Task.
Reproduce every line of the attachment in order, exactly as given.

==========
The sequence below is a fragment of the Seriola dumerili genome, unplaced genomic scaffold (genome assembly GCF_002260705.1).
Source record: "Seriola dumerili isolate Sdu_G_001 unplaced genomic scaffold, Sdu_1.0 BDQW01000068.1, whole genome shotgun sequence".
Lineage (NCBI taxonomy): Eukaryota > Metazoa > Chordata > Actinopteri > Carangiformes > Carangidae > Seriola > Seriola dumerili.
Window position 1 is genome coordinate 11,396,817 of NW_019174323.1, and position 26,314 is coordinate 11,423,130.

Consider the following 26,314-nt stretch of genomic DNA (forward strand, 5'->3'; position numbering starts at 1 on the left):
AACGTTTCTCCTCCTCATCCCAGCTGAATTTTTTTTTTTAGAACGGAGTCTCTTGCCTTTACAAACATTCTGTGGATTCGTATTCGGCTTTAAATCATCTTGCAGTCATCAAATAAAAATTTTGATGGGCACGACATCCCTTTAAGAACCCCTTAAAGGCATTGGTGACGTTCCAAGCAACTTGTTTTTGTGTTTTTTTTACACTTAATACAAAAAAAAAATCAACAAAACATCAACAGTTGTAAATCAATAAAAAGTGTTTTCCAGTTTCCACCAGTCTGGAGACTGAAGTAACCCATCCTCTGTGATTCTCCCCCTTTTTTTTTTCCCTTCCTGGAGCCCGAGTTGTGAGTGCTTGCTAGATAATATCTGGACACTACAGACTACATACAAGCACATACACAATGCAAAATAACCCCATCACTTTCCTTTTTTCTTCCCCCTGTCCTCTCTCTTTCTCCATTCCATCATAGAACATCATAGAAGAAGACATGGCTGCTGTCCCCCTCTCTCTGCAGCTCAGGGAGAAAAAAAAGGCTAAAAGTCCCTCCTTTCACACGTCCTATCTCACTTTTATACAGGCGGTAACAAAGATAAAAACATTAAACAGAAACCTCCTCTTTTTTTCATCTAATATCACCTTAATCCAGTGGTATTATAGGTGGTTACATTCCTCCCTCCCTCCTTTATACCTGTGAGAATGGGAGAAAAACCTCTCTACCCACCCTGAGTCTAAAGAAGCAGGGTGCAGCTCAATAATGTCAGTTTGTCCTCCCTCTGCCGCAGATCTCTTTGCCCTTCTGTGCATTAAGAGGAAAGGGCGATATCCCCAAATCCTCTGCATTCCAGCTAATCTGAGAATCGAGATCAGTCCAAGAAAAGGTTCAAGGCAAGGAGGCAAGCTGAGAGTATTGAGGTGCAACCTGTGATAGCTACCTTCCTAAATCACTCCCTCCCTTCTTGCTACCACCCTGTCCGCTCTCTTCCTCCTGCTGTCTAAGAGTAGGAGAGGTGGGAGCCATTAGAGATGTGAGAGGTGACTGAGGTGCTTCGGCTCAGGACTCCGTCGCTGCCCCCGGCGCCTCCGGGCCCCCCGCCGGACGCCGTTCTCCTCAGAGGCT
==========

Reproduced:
The sequence below is a fragment of the Seriola dumerili genome, unplaced genomic scaffold (genome assembly GCF_002260705.1).
Source record: "Seriola dumerili isolate Sdu_G_001 unplaced genomic scaffold, Sdu_1.0 BDQW01000068.1, whole genome shotgun sequence".
Lineage (NCBI taxonomy): Eukaryota > Metazoa > Chordata > Actinopteri > Carangiformes > Carangidae > Seriola > Seriola dumerili.
Window position 1 is genome coordinate 11,396,817 of NW_019174323.1, and position 26,314 is coordinate 11,423,130.

Consider the following 26,314-nt stretch of genomic DNA (forward strand, 5'->3'; position numbering starts at 1 on the left):
AACGTTTCTCCTCCTCATCCCAGCTGAATTTTTTTTTTTAGAACGGAGTCTCTTGCCTTTACAAACATTCTGTGGATTCGTATTCGGCTTTAAATCATCTTGCAGTCATCAAATAAAAATTTTGATGGGCACGACATCCCTTTAAGAACCCCTTAAAGGCATTGGTGACGTTCCAAGCAACTTGTTTTTGTGTTTTTTTTACACTTAATACAAAAAAAAAATCAACAAAACATCAACAGTTGTAAATCAATAAAAAGTGTTTTCCAGTTTCCACCAGTCTGGAGACTGAAGTAACCCATCCTCTGTGATTCTCCCCCTTTTTTTTTTCCCTTCCTGGAGCCCGAGTTGTGAGTGCTTGCTAGATAATATCTGGACACTACAGACTACATACAAGCACATACACAATGCAAAATAACCCCATCACTTTCCTTTTTTCTTCCCCCTGTCCTCTCTCTTTCTCCATTCCATCATAGAACATCATAGAAGAAGACATGGCTGCTGTCCCCCTCTCTCTGCAGCTCAGGGAGAAAAAAAAGGCTAAAAGTCCCTCCTTTCACACGTCCTATCTCACTTTTATACAGGCGGTAACAAAGATAAAAACATTAAACAGAAACCTCCTCTTTTTTTCATCTAATATCACCTTAATCCAGTGGTATTATAGGTGGTTACATTCCTCCCTCCCTCCTTTATACCTGTGAGAATGGGAGAAAAACCTCTCTACCCACCCTGAGTCTAAAGAAGCAGGGTGCAGCTCAATAATGTCAGTTTGTCCTCCCTCTGCCGCAGATCTCTTTGCCCTTCTGTGCATTAAGAGGAAAGGGCGATATCCCCAAATCCTCTGCATTCCAGCTAATCTGAGAATCGAGATCAGTCCAAGAAAAGGTTCAAGGCAAGGAGGCAAGCTGAGAGTATTGAGGTGCAACCTGTGATAGCTACCTTCCTAAATCACTCCCTCCCTTCTTGCTACCACCCTGTCCGCTCTCTTCCTCCTGCTGTCTAAGAGTAGGAGAGGTGGGAGCCATTAGAGATGTGAGAGGTGACTGAGGTGCTTCGGCTCAGGACTCCGTCGCTGCCCCCGGCGCCTCCGGGCCCCCCGCCGGACGCCGTTCTCCTCAGAGGCT